We still have a landline, though it seems to be used mostly as a means for telemarketers and scammers to try to get hold of us. I've been tempted numerous times to get rid of it, but most cell phones have no service at the house so we're keeping the landline.

I respond to text messages as soon as I see I have one.

I turn my cell phone off every night.

When my brother and I were three and five my Mom wanted to call her sister. Their phone was some distance from the house so she asked John to hold the receiver and listen for Aunt Emma to answer, and to call her once she did. She went to do something in the kitchen, after a few minutes Aunt Emma answered her phone and John bellowed "MOM!!!" into the receiver as loud as he could. He managed to scare poor Aunt Emma quite thoroughly.

4. Close call, at someone's beck and call, call the shots, call a meeting, call it quits, call in sick, call on the carpet, wake up call...which call have you 'heard' recently? Explain.

Close call ... A car load of teenagers had an ugly accident on the interstate just a little ahead of Kenneth as he was driving home from work. If he'd have been going just a little faster he would have been hit head on.

5. What subject do you wish you'd paid more attention to in school?

  Probably math. I'm average at it, in that I know the basics very well, but when some of the fancier stuff comes into play I have to study up on it. It's still my least favorite subject, which makes me thankful for the high school program we use that tutors the children through the more painful side of math ie algebra, geometry, etc.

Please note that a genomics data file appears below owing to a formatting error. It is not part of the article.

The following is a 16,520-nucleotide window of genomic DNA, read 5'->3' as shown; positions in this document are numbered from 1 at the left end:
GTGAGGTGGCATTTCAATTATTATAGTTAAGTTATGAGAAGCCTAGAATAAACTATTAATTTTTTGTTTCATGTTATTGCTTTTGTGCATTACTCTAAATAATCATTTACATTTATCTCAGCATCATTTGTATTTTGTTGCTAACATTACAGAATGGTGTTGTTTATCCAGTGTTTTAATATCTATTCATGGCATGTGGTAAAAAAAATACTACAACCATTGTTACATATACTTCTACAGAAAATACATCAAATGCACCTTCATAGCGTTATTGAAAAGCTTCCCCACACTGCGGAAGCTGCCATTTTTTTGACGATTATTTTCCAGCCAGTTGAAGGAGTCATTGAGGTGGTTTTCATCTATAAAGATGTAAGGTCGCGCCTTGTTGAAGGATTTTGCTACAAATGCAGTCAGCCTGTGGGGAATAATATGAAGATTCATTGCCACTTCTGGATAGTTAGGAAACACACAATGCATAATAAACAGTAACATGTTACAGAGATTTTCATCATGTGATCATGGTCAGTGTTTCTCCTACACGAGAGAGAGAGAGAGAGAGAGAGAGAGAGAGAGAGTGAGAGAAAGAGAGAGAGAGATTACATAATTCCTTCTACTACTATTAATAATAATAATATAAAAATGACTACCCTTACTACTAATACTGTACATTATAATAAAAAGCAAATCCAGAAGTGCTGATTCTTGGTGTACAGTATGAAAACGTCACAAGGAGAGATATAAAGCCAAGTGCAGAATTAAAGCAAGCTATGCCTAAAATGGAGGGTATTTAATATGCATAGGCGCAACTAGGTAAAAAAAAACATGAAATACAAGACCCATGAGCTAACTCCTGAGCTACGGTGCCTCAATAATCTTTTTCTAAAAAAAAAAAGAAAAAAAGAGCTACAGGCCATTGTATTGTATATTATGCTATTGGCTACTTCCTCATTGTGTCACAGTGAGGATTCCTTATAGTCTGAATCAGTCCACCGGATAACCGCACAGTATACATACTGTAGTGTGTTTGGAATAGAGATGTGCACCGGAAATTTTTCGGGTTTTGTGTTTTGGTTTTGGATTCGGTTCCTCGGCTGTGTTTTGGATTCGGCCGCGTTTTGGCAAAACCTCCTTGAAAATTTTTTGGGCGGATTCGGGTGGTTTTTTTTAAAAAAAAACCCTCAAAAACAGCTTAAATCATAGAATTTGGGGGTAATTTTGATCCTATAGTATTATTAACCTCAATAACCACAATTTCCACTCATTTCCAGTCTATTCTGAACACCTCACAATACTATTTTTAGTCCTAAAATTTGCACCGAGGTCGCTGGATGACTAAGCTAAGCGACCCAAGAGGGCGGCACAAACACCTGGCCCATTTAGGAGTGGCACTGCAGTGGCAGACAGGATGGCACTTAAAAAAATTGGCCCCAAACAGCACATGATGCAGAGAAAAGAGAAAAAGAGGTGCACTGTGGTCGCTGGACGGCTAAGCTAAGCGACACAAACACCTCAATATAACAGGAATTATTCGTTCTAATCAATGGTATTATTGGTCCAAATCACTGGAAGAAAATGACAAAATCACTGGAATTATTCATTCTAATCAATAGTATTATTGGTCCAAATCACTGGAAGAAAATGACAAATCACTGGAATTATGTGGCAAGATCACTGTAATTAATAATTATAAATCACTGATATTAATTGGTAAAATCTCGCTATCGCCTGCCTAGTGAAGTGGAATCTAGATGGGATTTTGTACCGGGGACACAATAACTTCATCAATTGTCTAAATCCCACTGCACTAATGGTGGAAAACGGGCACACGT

6. Insert your own random thought here.

What happens when I leave the computer with a partially finished blogpost left open?

Rosie Mae sits down and writes the random thought for me. I decided not to delete it even though it's out there. Life with her is never boring.

  Birthday parties wear me out (they certainly aren't fashionable enough for me to wear outside, and unfortunately they still have the ability to wear me...out).
  Now...let me proceed to tell you my darkest secrets...
  1. I married the wee lad that I used to hate.
  2. I secretly detest seafood but I'm too sophisticated to say so.
  3. My toenails grow so quickly that I must clip them each time I use the bathroom...excuse me, I meant the powder room.

Monday, April 23, 2018

Mirrors at Midnight

     It seems as if every Amish community had some of their own pet superstitions they believed in. A common one was that if a lamp chimney suddenly broke or cracked for no apparent reason it was a sure sign that a loved one had passed away.

     One rainy afternoon at recess in school we were all bored with the games to play indoors and the conversation turned to superstitions. I listened with growing dread at all the terrible things that would happen if certain events took place. Like stepping inside a grain bin on January 6th at midnight and you would see the person you would end up marrying. I didn't believe it to begin with but several of the children assured me that it was most certainly true because some of their older siblings had tried it and they had seen someone. It had scared them really badly and they would never try it again but it definitely worked. I shivered and was glad we didn't have a grain bin and I was in no danger of having that happen to me.